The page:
This is a guest post by Phil Scadden, a regular commenter at Hot Topic (bio at the end of the post). Phil’s interested in energy issues, and has spent a considerable amount of his personal time developing an overview of New Zealand’s energy issues, inspired by the approach used by Cambridge physicist David MacKay in his recent book Sustainable Energy – without all the hot air. I’m very pleased to say that Phil is making his work available via Hot Topic (PDF here), because the perspective he brings provides a starting point for the strategic energy debate we need to be having. Over to Phil:
Sustainable Energy – without all the hot air by Cambridge physicist David MacKay is an excellent and highly readable book of numbers about the questions associated with sustainable energy (available as a free download at www.withouthotair.com). As an advocate of sustainable energy, he describes himself as “pro-arithmetic” rather than a campaigner for one type of energy production over another, which is surely what informed debate needs. Rather than dealing with daunting numbers, he reduces energy calculations to units of kWh/person/day. 1kWh is the unit we pay for in our electricity bills — the energy used by one bar heater switched on for one hour. If you want to prioritise savings then you need to read this book. Turning off a cell phone charger when not in use for a year saves the energy found in one hot bath. “If everyone does a little, then we will achieve only a little”.
The majority of MacKay’s calculations are done for the UK, and I was interested in a New Zealand perspective. To this end, I have used a similar approach to look at two questions.
- Can New Zealand maintain its current per capita energy consumption without fossil fuels and, in particular, can we live on renewable energy sources alone?
- How can we achieve a BIG reduction in our personal and national energy consumption, in order to reduce our power requirements?
The detailed document (about 20 pages) can be downloaded here, but this is a quick overview.
Currently 30% of NZ’s energy comes from renewable generation. My calculations (based mainly on 2007 data) show that NZ has the potential to increase this to nearly 100% over the next few decades, thus eliminating fossil fuel use, while still maintaining our current per capita energy consumption (assuming no significant population growth). We could do this initially with new hydro, geothermal and wind generation, while large-scale solar and marine technologies are promising options for the future. Biofuels are feasible but only at the expense of considerable agricultural intensification.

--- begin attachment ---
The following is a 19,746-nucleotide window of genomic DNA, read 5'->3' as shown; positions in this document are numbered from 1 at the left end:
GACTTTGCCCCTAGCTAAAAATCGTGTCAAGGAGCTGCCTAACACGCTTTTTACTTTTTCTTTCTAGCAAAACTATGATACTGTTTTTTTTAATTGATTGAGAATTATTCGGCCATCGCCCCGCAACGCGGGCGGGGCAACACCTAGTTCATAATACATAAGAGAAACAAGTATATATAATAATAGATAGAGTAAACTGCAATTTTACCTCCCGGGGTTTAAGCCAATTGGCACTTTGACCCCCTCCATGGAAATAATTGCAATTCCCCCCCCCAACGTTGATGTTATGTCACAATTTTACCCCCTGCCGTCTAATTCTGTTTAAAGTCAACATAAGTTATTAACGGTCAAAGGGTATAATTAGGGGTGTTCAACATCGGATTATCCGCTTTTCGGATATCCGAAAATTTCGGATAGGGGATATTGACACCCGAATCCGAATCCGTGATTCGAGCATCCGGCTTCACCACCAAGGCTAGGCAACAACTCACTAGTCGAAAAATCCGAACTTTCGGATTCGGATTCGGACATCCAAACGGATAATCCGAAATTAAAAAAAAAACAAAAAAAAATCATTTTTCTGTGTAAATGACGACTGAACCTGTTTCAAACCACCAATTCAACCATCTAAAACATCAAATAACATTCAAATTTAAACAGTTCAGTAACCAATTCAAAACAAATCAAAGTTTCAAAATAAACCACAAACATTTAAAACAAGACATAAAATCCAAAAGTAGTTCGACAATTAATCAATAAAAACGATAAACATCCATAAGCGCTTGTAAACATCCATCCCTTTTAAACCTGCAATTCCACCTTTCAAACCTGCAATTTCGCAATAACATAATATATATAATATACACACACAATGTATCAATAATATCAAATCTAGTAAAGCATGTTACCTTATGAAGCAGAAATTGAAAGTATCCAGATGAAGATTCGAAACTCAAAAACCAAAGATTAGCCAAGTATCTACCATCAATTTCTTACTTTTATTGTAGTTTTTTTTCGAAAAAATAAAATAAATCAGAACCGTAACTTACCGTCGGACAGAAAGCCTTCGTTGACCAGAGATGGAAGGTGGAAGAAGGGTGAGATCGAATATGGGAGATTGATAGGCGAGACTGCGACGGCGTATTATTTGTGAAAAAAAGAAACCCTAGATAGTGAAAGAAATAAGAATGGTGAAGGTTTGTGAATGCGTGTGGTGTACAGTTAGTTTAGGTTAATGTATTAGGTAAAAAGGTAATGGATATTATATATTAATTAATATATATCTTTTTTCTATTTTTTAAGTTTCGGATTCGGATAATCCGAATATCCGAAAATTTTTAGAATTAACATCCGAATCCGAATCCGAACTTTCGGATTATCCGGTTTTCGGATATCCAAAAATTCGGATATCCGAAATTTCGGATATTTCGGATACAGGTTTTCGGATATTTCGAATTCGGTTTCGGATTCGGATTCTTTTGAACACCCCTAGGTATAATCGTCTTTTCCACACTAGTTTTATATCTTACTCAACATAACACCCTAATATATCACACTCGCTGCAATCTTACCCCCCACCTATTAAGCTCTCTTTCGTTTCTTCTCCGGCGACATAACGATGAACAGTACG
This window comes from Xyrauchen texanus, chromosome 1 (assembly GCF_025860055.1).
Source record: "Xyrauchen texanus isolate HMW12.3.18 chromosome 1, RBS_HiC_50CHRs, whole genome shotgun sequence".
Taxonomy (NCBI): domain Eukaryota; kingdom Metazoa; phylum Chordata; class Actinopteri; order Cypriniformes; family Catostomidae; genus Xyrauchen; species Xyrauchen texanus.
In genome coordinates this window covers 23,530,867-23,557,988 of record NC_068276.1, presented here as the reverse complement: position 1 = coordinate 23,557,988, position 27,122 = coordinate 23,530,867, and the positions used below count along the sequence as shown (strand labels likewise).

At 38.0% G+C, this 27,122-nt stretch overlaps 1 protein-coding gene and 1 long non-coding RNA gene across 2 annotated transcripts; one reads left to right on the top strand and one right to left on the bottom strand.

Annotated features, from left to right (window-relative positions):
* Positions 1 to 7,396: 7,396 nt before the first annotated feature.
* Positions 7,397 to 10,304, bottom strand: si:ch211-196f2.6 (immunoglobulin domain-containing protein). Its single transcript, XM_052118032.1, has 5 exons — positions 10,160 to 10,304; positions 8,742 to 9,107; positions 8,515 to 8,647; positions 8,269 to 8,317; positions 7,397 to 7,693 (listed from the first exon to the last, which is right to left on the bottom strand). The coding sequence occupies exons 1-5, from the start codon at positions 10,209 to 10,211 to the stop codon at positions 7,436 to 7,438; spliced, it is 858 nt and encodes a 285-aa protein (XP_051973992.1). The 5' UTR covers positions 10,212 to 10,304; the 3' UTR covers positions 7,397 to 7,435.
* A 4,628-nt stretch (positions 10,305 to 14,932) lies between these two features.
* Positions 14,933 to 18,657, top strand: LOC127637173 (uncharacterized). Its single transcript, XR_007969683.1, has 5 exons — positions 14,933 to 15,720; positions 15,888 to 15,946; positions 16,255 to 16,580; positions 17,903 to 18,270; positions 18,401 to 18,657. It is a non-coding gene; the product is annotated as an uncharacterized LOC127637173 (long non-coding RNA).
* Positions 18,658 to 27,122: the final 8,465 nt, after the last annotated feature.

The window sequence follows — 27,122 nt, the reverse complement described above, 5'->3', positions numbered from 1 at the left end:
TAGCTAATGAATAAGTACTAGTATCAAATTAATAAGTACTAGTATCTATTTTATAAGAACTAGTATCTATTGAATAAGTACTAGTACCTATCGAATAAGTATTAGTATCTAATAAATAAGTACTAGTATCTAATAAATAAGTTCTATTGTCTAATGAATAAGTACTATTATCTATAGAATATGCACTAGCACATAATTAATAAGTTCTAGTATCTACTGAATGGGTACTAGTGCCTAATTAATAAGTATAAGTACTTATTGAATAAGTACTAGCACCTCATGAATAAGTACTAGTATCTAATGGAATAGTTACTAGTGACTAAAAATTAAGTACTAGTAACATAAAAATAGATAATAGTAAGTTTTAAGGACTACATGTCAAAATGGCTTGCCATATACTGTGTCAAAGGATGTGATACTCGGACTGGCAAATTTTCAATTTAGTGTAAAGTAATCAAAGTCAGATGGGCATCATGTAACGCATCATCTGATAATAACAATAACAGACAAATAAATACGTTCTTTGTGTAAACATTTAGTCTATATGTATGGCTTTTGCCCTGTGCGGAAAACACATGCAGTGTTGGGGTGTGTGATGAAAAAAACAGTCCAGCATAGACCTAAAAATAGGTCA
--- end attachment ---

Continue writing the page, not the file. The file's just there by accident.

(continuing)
NZ is energy-rich, but every option using renewable sources has its own problems. If we don’t like the environmental and other consequences of the available generation options, the only alternative is to reduce our power requirements. Vehicle fuel is NZ’s largest energy use (about a third of our total) so savings in this area have the potential for greatest significance. Optimistically, we might be able to reduce our energy needs by up to 25% by 2030, by savings and improved technology (especially electrification of transport).
I have also constructed an example plan that could be reasonably executed by 2025, incorporating both generation and conservation measures. This plan includes a huge number of windmills (10,000+), the 8 highest priority hydro schemes (including Lower Waitaki and Clutha), all geothermal schemes which could be consented within current resource management law, solar hot water and solar photovoltaic panels for half the homes in NZ, completion of home insulation, and large-scale adoption of electric cars. These combined measures could potentially allow NZ to operate on all-renewable energy, at an estimated cost of $91-174B. (Compare this with NZâ€™s GDP of $177B, or Sustainable Energy R&D of $0.032B).
Note that, if we want to live on renewable energy, we donâ€™t have to say yes to every wind and hydro proposal but we have to say yes to a great many of them. And if we want power to be affordable for everyone, we have to say yes to proposals in places where it is cost-effective to generate power.
Living on renewables is relatively easy for our current population of 4 million. Doing the calculations for 14 million would be more difficult. To maintain the country in even close to its current state, we need to constrain population growth as a priority.
In addition to energy sourced in NZ, New Zealanders also contribute to overseas energy use, with opportunities for considerable savings. This applies particularly to air travel and imported â€œstuffâ€ (eg the embodied energy in our imports from China).